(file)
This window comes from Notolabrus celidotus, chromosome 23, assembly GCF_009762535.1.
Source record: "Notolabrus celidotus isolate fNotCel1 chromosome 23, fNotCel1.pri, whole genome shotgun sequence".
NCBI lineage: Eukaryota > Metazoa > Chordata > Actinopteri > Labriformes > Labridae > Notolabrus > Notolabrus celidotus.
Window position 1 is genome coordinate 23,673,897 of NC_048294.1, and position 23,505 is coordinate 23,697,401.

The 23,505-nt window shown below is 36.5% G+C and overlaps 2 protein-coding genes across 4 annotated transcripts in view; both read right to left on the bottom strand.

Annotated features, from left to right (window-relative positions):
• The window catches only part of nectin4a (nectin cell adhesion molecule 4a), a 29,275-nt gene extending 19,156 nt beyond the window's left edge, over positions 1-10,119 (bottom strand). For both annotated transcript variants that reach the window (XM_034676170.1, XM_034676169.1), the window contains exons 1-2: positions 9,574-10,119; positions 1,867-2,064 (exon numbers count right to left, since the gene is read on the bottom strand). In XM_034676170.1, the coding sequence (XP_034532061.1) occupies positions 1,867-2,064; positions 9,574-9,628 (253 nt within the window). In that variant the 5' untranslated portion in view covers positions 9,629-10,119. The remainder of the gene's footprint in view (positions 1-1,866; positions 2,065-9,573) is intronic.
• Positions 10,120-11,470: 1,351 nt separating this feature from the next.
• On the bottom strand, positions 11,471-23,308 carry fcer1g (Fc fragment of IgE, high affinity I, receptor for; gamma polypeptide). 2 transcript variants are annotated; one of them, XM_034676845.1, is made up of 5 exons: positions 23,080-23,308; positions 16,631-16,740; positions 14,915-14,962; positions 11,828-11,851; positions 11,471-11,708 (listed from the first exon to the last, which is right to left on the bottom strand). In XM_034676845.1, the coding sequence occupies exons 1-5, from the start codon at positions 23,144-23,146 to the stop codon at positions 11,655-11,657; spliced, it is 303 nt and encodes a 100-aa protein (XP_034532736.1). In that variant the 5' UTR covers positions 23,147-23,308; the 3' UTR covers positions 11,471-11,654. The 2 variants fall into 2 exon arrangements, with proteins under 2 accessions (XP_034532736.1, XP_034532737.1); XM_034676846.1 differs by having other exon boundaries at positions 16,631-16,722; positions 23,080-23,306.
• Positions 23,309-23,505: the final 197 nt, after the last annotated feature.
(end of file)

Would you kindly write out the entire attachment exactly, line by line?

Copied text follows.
This window comes from Notolabrus celidotus, chromosome 23, assembly GCF_009762535.1.
Source record: "Notolabrus celidotus isolate fNotCel1 chromosome 23, fNotCel1.pri, whole genome shotgun sequence".
NCBI lineage: Eukaryota > Metazoa > Chordata > Actinopteri > Labriformes > Labridae > Notolabrus > Notolabrus celidotus.
Window position 1 is genome coordinate 23,673,897 of NC_048294.1, and position 23,505 is coordinate 23,697,401.

The 23,505-nt window shown below is 36.5% G+C and overlaps 2 protein-coding genes across 4 annotated transcripts in view; both read right to left on the bottom strand.

Annotated features, from left to right (window-relative positions):
• The window catches only part of nectin4a (nectin cell adhesion molecule 4a), a 29,275-nt gene extending 19,156 nt beyond the window's left edge, over positions 1-10,119 (bottom strand). For both annotated transcript variants that reach the window (XM_034676170.1, XM_034676169.1), the window contains exons 1-2: positions 9,574-10,119; positions 1,867-2,064 (exon numbers count right to left, since the gene is read on the bottom strand). In XM_034676170.1, the coding sequence (XP_034532061.1) occupies positions 1,867-2,064; positions 9,574-9,628 (253 nt within the window). In that variant the 5' untranslated portion in view covers positions 9,629-10,119. The remainder of the gene's footprint in view (positions 1-1,866; positions 2,065-9,573) is intronic.
• Positions 10,120-11,470: 1,351 nt separating this feature from the next.
• On the bottom strand, positions 11,471-23,308 carry fcer1g (Fc fragment of IgE, high affinity I, receptor for; gamma polypeptide). 2 transcript variants are annotated; one of them, XM_034676845.1, is made up of 5 exons: positions 23,080-23,308; positions 16,631-16,740; positions 14,915-14,962; positions 11,828-11,851; positions 11,471-11,708 (listed from the first exon to the last, which is right to left on the bottom strand). In XM_034676845.1, the coding sequence occupies exons 1-5, from the start codon at positions 23,144-23,146 to the stop codon at positions 11,655-11,657; spliced, it is 303 nt and encodes a 100-aa protein (XP_034532736.1). In that variant the 5' UTR covers positions 23,147-23,308; the 3' UTR covers positions 11,471-11,654. The 2 variants fall into 2 exon arrangements, with proteins under 2 accessions (XP_034532736.1, XP_034532737.1); XM_034676846.1 differs by having other exon boundaries at positions 16,631-16,722; positions 23,080-23,306.
• Positions 23,309-23,505: the final 197 nt, after the last annotated feature.